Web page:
The truth about black bears

By Ryan R. Robbins

We fear that which we don’t know. So it’s not surprising that in the wake of the July 19 killing of a black bear in Bangor’s Fairmount neighborhood by a Maine warden there have been numerous myths and downright false claims about black bears bandied about.

Supporters of the decision to kill the 150-pound female bear claim that the action was necessary to protect the public’s safety, especially the safety of the children living in the area. However, the hackneyed “public safety” justification does not make the state’s actions ironclad, especially when the facts do not support the state’s decision.

The black bear is no more inherently dangerous than a human being. In fact, the black bear is decidedly less so, despite the claims by bear hunters, who argued in the 2004 bear baiting campaign that hunting with bait is necessary to protect the public. These hunters are either woefully ignorant or care too much about keeping up their bravado persona.

In the last century, only about 60 humans have been killed by a black bear despite millions of encounters annually. Most of the time, outdoor enthusiasts here in Maine have no idea they are in the presence of a black bear. This is because the black bear’s evolutionary history has kept it an extremely shy and timid animal. When a black bear smells a human coming, more often than not it flees into thick vegetation or scales a tree.

And bears that are used to humans are no more dangerous. They may even be less so.

“I conclude it is mainly wild black bears found in rural or remote areas – where they have relatively littler association with people – that occasionally try to kill and eat a human being,” bear researcher Stephen Herrero writes in “Bear Attacks: Their Causes and Avoidance.”

Out of 500 injuries caused by black bears between 1960 and 1980, Herrero found that only 35 involved a major injury. Most injuries are scratches.

According to the North American Bear Center in Ely, Minn., which is headed by Lynn Rogers, the world’s foremost expert on black bears, for every person killed by a black bear, 60 will be killed by a domestic dog, 180 will die from a bee sting, 350 will be killed by lightning, and 90,000 will be killed by another human being. Only one in every 600,000 black bears will kill. But one in 16,000 humans will commit murder.

Yet we do not, as public policy, kill strangers acting erratically or kill dogs that are running loose.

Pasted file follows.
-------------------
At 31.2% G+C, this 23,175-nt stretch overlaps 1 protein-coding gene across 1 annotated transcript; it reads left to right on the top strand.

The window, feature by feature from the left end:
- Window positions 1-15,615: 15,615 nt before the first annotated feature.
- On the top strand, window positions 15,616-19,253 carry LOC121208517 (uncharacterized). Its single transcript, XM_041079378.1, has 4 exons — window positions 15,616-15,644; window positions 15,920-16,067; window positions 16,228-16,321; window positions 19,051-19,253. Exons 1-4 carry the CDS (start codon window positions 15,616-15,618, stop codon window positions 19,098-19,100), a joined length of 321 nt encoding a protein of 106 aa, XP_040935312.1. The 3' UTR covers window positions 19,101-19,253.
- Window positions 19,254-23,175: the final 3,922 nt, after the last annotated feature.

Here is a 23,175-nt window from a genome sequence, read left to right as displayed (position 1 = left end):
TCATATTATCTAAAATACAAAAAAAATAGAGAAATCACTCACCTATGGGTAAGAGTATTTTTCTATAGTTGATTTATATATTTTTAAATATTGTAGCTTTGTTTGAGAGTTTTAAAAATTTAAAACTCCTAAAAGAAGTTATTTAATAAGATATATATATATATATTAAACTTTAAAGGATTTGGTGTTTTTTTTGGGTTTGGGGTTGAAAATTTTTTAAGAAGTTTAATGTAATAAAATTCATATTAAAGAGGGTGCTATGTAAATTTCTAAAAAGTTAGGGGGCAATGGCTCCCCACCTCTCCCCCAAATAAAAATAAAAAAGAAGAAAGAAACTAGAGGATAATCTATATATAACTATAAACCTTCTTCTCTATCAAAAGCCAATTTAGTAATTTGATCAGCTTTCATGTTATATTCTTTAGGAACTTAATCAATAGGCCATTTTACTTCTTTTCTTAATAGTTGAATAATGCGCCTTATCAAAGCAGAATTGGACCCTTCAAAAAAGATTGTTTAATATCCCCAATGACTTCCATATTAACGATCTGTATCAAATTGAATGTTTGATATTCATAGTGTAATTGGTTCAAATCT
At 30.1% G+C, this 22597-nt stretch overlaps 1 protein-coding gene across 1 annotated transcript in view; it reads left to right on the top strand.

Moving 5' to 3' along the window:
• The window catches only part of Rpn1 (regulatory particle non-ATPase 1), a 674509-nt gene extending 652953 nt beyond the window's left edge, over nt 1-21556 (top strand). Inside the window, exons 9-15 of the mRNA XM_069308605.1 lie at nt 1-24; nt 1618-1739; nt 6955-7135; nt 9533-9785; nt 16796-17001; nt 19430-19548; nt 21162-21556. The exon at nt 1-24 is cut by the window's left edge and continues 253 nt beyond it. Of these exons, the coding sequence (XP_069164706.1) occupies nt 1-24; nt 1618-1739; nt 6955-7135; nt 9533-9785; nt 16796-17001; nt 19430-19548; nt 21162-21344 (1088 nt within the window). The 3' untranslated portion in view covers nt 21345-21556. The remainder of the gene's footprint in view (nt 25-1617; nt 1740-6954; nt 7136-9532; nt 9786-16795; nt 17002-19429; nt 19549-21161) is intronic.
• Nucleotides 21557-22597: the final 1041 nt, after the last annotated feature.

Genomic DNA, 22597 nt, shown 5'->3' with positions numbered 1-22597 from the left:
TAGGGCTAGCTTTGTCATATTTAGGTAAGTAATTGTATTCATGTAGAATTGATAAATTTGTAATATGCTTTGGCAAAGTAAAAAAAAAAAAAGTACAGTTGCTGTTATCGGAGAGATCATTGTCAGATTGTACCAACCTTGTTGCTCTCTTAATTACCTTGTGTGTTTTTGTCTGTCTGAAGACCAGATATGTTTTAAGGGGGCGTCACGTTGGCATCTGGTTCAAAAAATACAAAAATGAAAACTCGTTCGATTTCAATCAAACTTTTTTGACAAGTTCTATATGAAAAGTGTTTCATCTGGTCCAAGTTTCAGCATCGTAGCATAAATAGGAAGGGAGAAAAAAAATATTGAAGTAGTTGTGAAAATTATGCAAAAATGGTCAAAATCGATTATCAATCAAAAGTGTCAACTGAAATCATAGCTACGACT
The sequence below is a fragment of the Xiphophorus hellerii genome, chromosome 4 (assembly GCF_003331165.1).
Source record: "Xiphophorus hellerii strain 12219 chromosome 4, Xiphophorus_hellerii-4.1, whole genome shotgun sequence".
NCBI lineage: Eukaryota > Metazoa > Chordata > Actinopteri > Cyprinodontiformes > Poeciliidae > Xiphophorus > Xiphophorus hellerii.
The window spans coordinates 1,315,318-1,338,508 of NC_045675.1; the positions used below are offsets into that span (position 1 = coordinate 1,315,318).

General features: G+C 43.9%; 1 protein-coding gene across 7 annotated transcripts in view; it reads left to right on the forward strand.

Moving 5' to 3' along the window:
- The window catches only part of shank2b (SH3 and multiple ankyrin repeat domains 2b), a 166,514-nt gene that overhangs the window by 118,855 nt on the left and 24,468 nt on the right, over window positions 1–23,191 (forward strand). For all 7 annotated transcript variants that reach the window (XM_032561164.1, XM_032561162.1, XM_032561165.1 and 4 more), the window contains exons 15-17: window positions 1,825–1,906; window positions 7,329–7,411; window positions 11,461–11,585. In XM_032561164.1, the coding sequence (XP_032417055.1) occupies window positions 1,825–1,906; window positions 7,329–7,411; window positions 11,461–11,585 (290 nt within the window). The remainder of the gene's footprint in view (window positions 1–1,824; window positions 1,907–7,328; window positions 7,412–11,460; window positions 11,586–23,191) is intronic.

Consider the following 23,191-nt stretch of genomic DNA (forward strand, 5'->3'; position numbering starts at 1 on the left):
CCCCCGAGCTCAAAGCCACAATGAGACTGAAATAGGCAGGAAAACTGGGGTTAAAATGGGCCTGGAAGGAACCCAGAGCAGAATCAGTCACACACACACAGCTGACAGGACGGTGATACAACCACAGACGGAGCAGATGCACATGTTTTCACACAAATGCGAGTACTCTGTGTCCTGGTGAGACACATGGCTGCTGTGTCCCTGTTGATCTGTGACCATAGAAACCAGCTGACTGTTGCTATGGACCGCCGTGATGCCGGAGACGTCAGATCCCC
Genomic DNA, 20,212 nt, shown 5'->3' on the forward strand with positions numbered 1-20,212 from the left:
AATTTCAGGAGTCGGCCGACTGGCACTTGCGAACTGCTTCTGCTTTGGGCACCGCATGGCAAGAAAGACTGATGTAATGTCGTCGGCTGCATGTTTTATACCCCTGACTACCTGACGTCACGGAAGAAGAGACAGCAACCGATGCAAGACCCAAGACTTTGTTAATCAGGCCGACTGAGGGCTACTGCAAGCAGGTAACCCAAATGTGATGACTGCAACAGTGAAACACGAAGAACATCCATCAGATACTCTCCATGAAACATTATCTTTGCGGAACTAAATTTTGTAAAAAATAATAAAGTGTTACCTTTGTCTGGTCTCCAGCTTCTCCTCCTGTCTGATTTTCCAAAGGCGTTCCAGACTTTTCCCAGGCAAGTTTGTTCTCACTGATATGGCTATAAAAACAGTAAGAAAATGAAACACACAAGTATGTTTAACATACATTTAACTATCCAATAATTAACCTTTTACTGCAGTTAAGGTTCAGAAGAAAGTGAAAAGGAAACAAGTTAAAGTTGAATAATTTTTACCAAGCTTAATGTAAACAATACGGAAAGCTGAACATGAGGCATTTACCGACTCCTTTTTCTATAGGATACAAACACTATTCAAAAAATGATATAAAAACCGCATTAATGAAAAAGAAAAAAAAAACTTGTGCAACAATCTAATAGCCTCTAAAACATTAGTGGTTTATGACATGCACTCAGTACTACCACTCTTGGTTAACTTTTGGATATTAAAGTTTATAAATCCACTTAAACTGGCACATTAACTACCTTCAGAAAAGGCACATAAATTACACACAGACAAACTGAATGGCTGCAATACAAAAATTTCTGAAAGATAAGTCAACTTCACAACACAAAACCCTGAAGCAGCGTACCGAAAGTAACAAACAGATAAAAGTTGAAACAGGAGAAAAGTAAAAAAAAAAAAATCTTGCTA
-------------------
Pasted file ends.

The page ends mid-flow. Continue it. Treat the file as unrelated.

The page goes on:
But fear is a powerful drug. It is what causes people to subscribe to the widespread myth that you should never get between a mother bear and her cub unless you have a death wish. It is what causes people to characterize a black bear’s expressions of anxiety as expressions of aggression.

It is the grizzly bear mother to be wary of in the presence of cubs. An estimated 70 percent of human deaths caused by grizzlies involved the presence of a cub. To date, there have been no confirmed human deaths caused by a mother black bear protecting her cubs. Three times in the last 13 months I have been close to a mother bear and cub at Bangor’s Rolland F. Perry City Forest. In two instances, the mother and cub fled. In the other, the cub fled up a tree while the mother remained hidden while I spent an hour watching the cub.

I used to believe the myth that a mother bear with a cub is bad news. When I was 9, I encountered a cub in my backyard while riding my bike. I was so scared, I jumped off the bike and ran back to the house. But when I began researching black bears after seeing a handful around City Forest beginning in 2005, I soon realized I had been ignorant. In some cases, the mother black bear will simply abandon her cub but remain nearby. In rare cases, the mother may initiate a bluff-charge, in which she will rush toward an uninvited visitor in hopes the visitor leaves. But because the black bear did not evolve to be a fighter like the larger grizzly, which needs to be able to fight because of its wide open habitat, the black bear rarely ever makes contact on a charge, even if repeatedly provoked.

When a mountain biker at City Forest surprised a mother bear with two cubs in June, he reportedly told WLBZ-TV that the bear “growled” at him. The Associated Press reported that the bear “bellowed” several times.

However, black bears do not growl, and they may even lack the ability to do so. In 40 years of researching black bears, neither Rogers or his associates has ever heard a bear growl or roar. Nor have I in the nearly three years I have been observing the bears around City Forest.

What black bears do, however, is huff, snort, smack their lips, and clack their teeth. Their most common expression when surprised by a human is to huff. The sound, a powerful and loud series of breaths, is not an expression of aggression, though. It is actually an expression of anxiety, not unlike the hyperventilating a person does when having a panic attack. Rogers and his team of researchers came to this conclusion when they observed a black bear fall out of a tree and go through the ritual.

Unfortunately, the truth often gets in the way of telling a good story, which may explain why nobody has yet elaborated on the descriptions of the Fairmount bear being “disoriented,” “wound up,” and “agitated.” You would be disoriented, too, if you wanted to retreat to your home but couldn’t because you were surrounded. You would also be nervous. In all likelihood, the bear was simply expressing anxiety – a good thing if you’re not looking to be attacked.

Instead, we as a society act more on our fears without trying to understand the fears of others. And that is why a black bear was needlessly killed and we will not educate ourselves to eradicate the myths surrounding one of our region’s greatest and most beautiful assets.

A version of this column appeared in the July 31, 2008, edition of the Bangor Daily News.

© 2008, Ryan R. Robbins. All rights reserved.